VMware Workstation is a type 2 hypervisor (virtualization layer) that runs above an existing operating system. In simple, you install VMware Workstation on top of Windows Server or Windows 7 or 8. Type 1 hypervisorsworkstation run directly on top of bare metal hardware. I will talk about those solutions below. Type 2 hypervisors like VMware Workstation & Player and Oracle VirtualBox rely on the operating system to schedule hardware resource usage. They are typically easy to install and can be running a virtual machine within minutes. Network settings and virtual network adapters may be a little confusing at first but often the default settings will work for most needs. Workstation is not free but does have a free trial. If you pass the VMware VCP, you get a free license! Both VMplayer and VirtulaBox are free and I highly suggest installing one if you are new to virtualization. You can do quite a bit using a simple setup.I have done lab simulations with Microsoft Server 2008 simulating a complete Active Directory and end user environment. These are very powerful tools that are simple and easy enough to dive in and get swimming. The real point of using Workstation is that you can utilize your existing desktop/server to build a “nested ESXi environment” or virtual hardware virtualization. People most commonly refer to this concept using the movie Inception. A dream within a dream. After installing Workstation on your windows computer you would then install two ESXi virtual machines and then you will install guest operating systems on those ESXi hosts. For example Windows 7 > VMware Workstation > ESXi VM > Windows Server 2008. Cool right?

 

Setup

List of software and virtual machines that will be used to create our nested environment on VMware Workstation. You can check the official product faq or getting started guide for exact details. System Requirements:

  • Windows or Linux 64 bit Operating System
  • Intel VT-D and AMD-VI capable 64 bit processor
  • 8 GB ram (min) 16 GB suggested
  • 150 gigabytes free disk space
  • VMware Workstation 9 installed on above

Virtual Machines:

  • 2 x ESXi hosts running version 5.0 or 5.1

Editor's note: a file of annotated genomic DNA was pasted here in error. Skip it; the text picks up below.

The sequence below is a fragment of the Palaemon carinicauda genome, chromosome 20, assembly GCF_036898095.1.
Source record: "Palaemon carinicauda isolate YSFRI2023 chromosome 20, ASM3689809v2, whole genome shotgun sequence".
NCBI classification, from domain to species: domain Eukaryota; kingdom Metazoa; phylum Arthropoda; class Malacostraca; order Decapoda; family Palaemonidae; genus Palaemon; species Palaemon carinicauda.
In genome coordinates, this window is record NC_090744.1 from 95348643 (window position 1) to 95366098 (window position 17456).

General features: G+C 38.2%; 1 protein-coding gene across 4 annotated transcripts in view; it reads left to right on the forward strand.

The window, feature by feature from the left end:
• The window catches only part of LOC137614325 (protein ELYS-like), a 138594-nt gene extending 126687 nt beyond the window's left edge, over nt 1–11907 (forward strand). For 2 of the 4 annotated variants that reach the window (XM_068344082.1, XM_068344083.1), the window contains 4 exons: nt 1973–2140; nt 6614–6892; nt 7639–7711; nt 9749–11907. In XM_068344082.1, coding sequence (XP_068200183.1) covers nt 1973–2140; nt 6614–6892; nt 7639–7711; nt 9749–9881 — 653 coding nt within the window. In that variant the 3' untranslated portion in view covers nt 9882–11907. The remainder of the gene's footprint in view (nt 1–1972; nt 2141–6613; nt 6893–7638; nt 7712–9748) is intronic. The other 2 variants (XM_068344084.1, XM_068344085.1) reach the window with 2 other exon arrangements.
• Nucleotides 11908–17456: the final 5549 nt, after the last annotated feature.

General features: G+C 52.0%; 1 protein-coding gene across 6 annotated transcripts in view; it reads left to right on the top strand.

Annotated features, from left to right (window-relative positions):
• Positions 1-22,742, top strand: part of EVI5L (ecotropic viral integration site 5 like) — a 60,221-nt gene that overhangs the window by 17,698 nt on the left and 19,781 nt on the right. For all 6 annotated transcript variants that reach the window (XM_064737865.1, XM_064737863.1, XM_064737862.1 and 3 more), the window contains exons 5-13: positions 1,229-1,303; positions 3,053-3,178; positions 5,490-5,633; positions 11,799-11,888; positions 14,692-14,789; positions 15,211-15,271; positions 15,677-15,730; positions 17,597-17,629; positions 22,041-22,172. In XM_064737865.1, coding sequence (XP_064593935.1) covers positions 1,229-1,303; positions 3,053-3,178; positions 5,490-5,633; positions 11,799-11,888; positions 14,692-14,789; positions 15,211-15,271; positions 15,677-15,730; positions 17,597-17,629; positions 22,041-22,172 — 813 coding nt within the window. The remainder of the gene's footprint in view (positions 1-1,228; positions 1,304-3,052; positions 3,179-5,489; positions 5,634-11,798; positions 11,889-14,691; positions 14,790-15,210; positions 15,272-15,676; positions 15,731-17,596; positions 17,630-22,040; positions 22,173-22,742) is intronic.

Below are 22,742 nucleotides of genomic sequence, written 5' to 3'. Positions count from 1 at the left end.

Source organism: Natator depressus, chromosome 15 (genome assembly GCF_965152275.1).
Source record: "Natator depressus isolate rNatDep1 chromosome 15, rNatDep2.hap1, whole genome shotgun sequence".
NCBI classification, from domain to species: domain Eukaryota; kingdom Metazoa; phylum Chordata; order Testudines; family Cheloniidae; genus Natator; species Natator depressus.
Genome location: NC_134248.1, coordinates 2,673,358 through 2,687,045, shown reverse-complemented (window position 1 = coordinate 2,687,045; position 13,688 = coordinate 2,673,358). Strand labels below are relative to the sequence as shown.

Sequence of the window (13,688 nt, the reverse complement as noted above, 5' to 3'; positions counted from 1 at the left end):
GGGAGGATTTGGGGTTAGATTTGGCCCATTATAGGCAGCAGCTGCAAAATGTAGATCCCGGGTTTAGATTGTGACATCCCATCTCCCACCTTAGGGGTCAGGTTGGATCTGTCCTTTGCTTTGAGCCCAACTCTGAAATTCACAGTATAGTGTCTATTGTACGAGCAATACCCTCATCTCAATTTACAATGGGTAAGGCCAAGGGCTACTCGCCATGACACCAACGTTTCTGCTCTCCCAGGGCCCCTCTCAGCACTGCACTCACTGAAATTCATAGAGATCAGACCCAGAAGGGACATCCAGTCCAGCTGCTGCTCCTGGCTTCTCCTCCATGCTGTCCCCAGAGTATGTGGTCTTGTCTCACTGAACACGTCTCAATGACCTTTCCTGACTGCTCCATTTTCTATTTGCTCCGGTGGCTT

• 1 x Windows Server 2003/2008/2012 for Domain Controller & DNS
  • 1 x Windows Server 2003/2008 for vCenter
  • 1 x FreeNAS Server for iSCSI or NAS storage
  • Various VM’s like CUCM or MS Exchange (optional)

You will have all that running on just one computer. Years ago that would have taken a lot of hardware to replicate. These days it just takes a powerful computer with plenty of resources to share with the virtual machines. Depending on what you are working with you may need to upgrade RAM and disk space. RAM is really cheap these days and is probably the easiest to upgrade your system with. Most of the testing and labs I will focus on will require more RAM than CPU. A lot of your machines will be idle or hardly reserving CPU time. But RAM is always handy as more RAM = more VM’s! With this setup you can use vCenter to manage your two ESXi hosts that will have a windows server running on each. The FreeNAS will provide disk storage to your windows server but will actually use hard drive space on your physical computer. You will be able to use and test advanced features like vMotion, Resource Provisioning but you will not be able to use features like storage vMotion or Fault Tolerance. You are also limited to upgradeability of your mainboard and system. Also, this is probably not a setup you will 24 hours. When I used this setup I would bring everything up (in a required specific order) and complete my testing and labs then power down until next time. But this is the most affordable and easy to setup. If you already have the software and hardware, you could be using your lab in a few hours.  

Pros

  • Cheap
  • Easy Setup
  • Use existing hardware
  • Rebuild easily

Cons

  • Limited Resources
  • Not Persistent
  • Simulated

 

Check out:
Part 2 of the VMware Home Lab Comparison Guide